By Daniel Ten Kate and Rattaphol Onsanit
Oct. 7 (Bloomberg) -- Thai Deputy Prime Minister Chavalit Yongchaiyudhresigned after more than a hundred of anti- government protesters were injured as police cleared a blockade of Parliament, undermining efforts to end a five-month standoff.
Police fired tear gas shortly after dawn and again in the afternoon at thousands of demonstrators who attempted to prevent lawmakers from accessing the building. Chavalit, a former army chief, was brought into the Cabinet Sept. 24 to persuade protesters to end their occupation of the prime minister's office.
The clashes may increase pressure on Prime Minister Somchai Wongsawat, whose Parliamentary today address was boycotted by almost half the country's lawmakers in protest against violence. Demonstrators and opposition leaders accuse the government of being a proxy for former leader Thaksin Shinawatra, who fled to the U.K. in August to escape corruption charges.
``The government's legitimacy is reduced as people were injured,'' Panitan Wattanayagorn, a political analyst at Bangkok's Chulalongkorn University, said in an interview. ``If the situation gets out of control, a coup is possible.''
The ruling People Power Party won December elections, a year after the military ousted Thaksin. The party inherited his platform of cheap health care and microcredit that appealed to the country's poor northeast region, where a third of Thailand's 66 million people live. Wealthier Bangkok residents accuse the government of buying rural votes and have called for a new electoral system where half of the parliament is appointed.
Somchai, Thaksin's brother-in-law, took office Sept. 18 saying said his government would reconcile with protesters and restore confidence among investors and tourists.
The benchmark SET index slid to its lowest in more than five years and the baht dropped to a three-week low. The cost of protecting external debt from default surged over deepening concern the political crisis will spur an exit by investors.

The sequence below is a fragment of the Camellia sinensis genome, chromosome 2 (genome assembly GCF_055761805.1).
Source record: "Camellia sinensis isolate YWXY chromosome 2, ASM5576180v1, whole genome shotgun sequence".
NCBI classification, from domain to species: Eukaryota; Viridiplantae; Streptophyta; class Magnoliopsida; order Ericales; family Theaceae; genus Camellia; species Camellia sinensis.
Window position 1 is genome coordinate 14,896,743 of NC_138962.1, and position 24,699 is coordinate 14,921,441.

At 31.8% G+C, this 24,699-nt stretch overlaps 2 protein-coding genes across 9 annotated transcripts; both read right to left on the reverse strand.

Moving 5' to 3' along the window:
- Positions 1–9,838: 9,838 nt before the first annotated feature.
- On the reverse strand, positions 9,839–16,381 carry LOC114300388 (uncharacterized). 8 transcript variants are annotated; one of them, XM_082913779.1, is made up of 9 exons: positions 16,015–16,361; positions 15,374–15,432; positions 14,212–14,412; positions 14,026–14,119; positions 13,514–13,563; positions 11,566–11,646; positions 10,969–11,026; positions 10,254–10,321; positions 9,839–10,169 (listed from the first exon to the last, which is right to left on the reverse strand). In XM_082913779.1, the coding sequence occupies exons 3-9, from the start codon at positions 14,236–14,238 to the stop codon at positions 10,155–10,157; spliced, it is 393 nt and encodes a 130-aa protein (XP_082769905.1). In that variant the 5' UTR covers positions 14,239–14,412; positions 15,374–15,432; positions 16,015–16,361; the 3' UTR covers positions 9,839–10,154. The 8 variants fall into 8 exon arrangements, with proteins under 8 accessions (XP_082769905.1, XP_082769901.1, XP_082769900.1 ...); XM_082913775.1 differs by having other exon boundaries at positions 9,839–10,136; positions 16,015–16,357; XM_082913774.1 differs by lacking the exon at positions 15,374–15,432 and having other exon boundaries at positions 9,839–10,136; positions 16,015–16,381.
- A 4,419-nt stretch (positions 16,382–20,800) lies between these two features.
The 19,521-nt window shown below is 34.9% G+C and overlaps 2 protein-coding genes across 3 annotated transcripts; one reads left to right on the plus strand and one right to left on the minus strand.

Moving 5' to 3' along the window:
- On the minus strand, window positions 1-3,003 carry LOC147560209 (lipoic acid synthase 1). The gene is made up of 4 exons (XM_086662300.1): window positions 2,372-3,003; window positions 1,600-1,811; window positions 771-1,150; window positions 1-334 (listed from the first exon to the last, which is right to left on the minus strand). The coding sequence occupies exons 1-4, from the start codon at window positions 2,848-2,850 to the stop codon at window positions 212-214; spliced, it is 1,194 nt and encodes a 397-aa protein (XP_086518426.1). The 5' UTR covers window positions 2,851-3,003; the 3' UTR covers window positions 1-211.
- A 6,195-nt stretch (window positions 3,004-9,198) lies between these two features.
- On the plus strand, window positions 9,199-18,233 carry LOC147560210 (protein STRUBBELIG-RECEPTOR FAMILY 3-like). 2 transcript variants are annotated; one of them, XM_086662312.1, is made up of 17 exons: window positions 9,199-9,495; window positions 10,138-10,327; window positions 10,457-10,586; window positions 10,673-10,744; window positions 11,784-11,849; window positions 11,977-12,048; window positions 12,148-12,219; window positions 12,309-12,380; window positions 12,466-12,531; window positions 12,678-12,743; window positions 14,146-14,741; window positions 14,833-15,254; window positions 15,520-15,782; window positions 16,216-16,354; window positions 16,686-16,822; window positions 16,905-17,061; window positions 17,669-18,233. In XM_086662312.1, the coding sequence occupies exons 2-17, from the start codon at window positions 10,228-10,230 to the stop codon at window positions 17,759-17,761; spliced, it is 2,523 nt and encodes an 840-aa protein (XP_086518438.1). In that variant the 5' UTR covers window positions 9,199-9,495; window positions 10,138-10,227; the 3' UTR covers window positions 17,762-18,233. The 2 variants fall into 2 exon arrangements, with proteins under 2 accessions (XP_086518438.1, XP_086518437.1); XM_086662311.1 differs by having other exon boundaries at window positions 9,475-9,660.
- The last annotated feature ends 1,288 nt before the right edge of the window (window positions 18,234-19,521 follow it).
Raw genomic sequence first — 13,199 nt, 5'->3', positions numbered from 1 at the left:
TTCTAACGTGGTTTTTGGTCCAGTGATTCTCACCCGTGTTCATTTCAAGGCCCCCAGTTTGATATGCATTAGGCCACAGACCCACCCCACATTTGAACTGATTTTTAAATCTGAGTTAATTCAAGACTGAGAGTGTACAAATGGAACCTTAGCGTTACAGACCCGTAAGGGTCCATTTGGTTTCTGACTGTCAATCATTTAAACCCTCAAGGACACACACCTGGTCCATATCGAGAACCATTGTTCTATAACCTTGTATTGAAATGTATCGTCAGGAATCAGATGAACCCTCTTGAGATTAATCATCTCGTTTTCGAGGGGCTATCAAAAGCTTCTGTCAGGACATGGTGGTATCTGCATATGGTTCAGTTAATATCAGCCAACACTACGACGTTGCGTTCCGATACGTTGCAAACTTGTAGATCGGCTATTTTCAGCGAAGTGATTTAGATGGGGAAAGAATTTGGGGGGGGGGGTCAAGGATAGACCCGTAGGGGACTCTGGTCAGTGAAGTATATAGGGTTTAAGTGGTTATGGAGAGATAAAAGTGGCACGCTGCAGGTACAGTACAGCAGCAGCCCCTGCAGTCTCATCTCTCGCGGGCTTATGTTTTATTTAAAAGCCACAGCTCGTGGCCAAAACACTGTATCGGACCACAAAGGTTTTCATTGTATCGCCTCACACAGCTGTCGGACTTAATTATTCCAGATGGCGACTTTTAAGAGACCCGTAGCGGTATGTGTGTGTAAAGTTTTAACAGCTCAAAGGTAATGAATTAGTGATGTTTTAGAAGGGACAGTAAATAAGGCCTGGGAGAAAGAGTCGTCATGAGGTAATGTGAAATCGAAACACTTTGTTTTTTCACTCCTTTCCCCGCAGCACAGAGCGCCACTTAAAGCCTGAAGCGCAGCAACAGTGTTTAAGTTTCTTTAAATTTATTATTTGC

``The news about the clash has accelerated the baht's weakness, which has already been depressed by outflows of foreign investment from the stock market,'' said Usara Wilaipich, an economist at Standard Chartered Bank in Bangkok. ``The escalating political conflict will certainly spur additional selling of stocks by overseas investors.''
The number of injured protesters rose to 108 as of 2 p.m. Bangkok time, according to the Public Health Ministry. Most suffered from tear gas irritation, while four were seriously injured, including one person who lost a leg, the ministry said earlier.
Police Officer Stabbed
A police officer was stabbed with a flag pole from his stomach through his liver and diaphragm, according to Teerapol Pogpong, a spokesman at Bangkok's Pramongkut Hospital said in an interview with state-run Thai PBS television.
The demonstrators blocked access to roads around Parliament, setting up barriers of tires stacked chest high next to barbed- wire fences. Many of them wore helmets and goggles, and they carried wooden planks and metal bars as weapons. Somchai, 61, was forced to climb over a fence to avoid protesters when he left Parliament, media reported.
Army chief Anupong Paojinda met with senior generals today to assess the situation, the Bangkok Post reported. He expressed confidence that the police could maintain control, the newspaper said.
The People's Alliance for Democracy has vowed to demonstrate until the government steps down, saying it won't accept anyone who has ties to Thaksin.
``We came here to upgrade the rally and make a big noise,'' said Kusol Pravichpibul, 51, a protester who volunteered at a medical site near the Parliament building. ``It worked 100 percent.''